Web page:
The workshop will be conducted on August 31 and September 1 from 8:30 AM to 5 PM at the Hotel at Arundel Preserve, 7795 Arundel Mills Boulevard, Hanover, Maryland 21076..  Space may be limited; please contact Mike Waine, Senior Fishery Management Plan Coordinator, at mwaine@asmfc.org or 703.842.0740 if you are interested in attending the workshop or for information on how to register for the webinar.
  
NOAA seeks nominations for hydrographic panel

NOAA is soliciting nominations for membership for the 2016 Hydrographic Services Review Panel (HSRP), a Federal Advisory Committee. HSRP applications for year 2016 must be received by August 10, 2015, preferably via email to hydroservices.panel@noaa.gov.  The call for nominations is available on the Federal Register website.

The panel advises NOAA on operations and research issues related to hydrographic surveying, nautical charts, tides and currents, geodetic and geospatial data and measurements, coastal intelligence and resilience, and emerging Arctic priorities.

Applicants should have expertise in marine navigation, port administration, maritime shipping or other intermodal transportation industries, cartography and geographic information systems, geodesy, geospatial data, physical oceanography, coastal resource management, including coastal resilience and emergency response, or other science-related fields.

Information on the Hydrographic Services Review Panel can be found at: 

Where’s the bite

Striped bass. Fishing off Block Island has improved.  Elisa Cahill of Snug Harbor Marina said, “Anglers are catching fish on Block Island but not necessarily on the Southwest Ledge.  A customer boated striped bass in the 30’s (pounds) range on the south side of the Island this weekend.” John Littlefield of Archie’s Bait & Tackle said, “Customer Albert Bettencourt, his son and grandsons landed four bass in the 20 to 30 pound range fishing the Newport area with Atlantic menhaden.  A 36” bass was caught at the Squantum Club in East Providence and Sabin Point, Providence was yielding bass to 30” on the 4th of July.  The bait of choice was Atlantic menhaden.” “We weighed in a 44.8 pound fish this weekend caught at Block Island with an eel.  But the big news is Provincetown, MA.  We have heard from a half dozen customers that the striped bass exploded there this week and last.  Guys are casting small lures and landing a bass in seconds.” said Manny Macedo of Lucky Bait & Tackle, Warren.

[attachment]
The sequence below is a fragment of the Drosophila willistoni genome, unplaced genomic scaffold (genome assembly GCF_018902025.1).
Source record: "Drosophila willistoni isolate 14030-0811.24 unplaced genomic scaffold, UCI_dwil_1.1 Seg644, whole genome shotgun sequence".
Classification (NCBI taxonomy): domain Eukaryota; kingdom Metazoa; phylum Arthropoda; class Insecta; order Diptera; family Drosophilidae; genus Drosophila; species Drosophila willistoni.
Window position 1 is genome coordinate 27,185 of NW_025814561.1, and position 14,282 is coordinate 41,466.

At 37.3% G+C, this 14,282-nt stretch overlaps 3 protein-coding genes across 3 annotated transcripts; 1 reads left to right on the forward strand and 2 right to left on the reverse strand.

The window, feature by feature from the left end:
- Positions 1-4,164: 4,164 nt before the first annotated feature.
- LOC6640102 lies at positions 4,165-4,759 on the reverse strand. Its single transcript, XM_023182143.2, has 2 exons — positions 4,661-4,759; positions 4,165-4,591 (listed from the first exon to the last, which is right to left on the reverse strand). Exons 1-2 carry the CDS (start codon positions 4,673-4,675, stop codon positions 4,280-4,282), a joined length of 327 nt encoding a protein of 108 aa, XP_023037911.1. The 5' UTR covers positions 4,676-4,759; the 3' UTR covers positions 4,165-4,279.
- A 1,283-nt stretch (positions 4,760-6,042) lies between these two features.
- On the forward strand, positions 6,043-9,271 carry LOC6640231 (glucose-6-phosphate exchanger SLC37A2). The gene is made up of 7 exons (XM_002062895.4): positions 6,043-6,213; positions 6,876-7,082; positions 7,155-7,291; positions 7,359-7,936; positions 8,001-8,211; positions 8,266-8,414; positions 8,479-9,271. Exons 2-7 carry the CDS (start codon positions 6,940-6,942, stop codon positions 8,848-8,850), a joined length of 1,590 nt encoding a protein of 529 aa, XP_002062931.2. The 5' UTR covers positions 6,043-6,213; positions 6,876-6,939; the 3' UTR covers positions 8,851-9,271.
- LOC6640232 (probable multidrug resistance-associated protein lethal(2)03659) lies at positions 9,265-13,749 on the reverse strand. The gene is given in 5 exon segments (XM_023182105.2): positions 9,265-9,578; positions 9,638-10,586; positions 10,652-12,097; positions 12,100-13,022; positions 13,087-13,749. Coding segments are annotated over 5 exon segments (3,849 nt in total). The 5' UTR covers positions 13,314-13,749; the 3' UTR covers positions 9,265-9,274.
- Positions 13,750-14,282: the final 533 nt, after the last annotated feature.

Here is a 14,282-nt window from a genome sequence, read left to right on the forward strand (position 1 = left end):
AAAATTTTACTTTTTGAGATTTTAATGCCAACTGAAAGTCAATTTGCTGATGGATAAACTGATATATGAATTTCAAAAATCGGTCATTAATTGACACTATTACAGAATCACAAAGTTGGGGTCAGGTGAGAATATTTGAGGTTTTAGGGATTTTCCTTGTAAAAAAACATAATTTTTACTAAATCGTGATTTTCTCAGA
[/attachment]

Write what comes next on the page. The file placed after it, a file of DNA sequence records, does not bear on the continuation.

Fluke fishing is improving.  A good bite reported off coastal shores in the Charlestown area with spotty activity around Block Island. Capt. Jay from the charter fishing vessel the Double Down said, “Fishing in the Sakonnet is still good, usually we are fishing Block Island this time of year but it has been a little slow there.”  “Anglers are still landing fluke at Warwick Light and catching black sea bass mixed in.” said John Littlefield of Archie’s bait & Tackle.  Angler Jack Leyden of North Kingstown and his fishing partner landed four nice keepers Sunday fishing the west and east sides of Jamestown.  Roger Simpson of the Frances Fleet said, “Fishing was aided to some degree by now being able to add a sea bass to angler's boxes and coolers. Sizes on some of these sea bass borders on astonishing with fish frequently up to and over 6 pounds.”  Manny Macedo of Lucky Bait & Tackle, Warren said, “Fluke fishing at the Sakonnet is still good and anglers are catching fluke under the Mt. Hope Bridge as well.  We even had a customer catch one from the dock at Colt State Park.” Russ Demarco reports a good fluke bite off Matunuck State Beach this week where he boated four nice keeper fluke.  Tuesday I fished with guests on my boat on the east side of the North Rip at Block Island and boated several fluke (five keepers), sea bass and sea robin.

Scup fishing has exploded. We have customers catching them all over the Bay on worms, clam tongue and squid.” said Manny Macedo of Lucky Bait.  John Littlefield of Archie’s Bait, Riverside said, “Scup fishing has been good all the way up to Sabin Point Providence and Colt State Park.” 

Offshore.  Kevin Tucker caught a 125 bluefin Friday.  I fished with David and Eric Appolonia this weekend for bluefin tuna.  Capt. Dave put us on to four bluefin, all nice fish.  Elisa Cahill of Snug Harbor Marina said, “John Volpe and Steve Shohan landed a 317 pound mako shark this weekend.” Tony Guriano of Booked Off weighed in a 502 pound mako shark at Snug Harbor Sunday.  Matt Conti said, “They were bottom fishing at the East Grounds when the shark started to follow their catch.  They had heavy gear on board so they baited the fish and were able to catch it.”  Conti said, “The bluefin tuna bite has moved east to the Fingers and north.  The bite at Tuna Ridge was not very strong this week.”
Freshwater fishing. Local fly fishing expert Ed Lombardo said, “We fished the Wood River last night (Sunday) hoping to fish a great Hexagania Limbata Hatch and it did not happen. We need a stretch of very hot humid days to really get this Hex to start to emerge in a way that the fish will get excited. Last night only one nice rainbow was caught and three of us fishing. The hatch was the worst that I have seen in more than thirty years of fishing this hatch, for this time of the year.”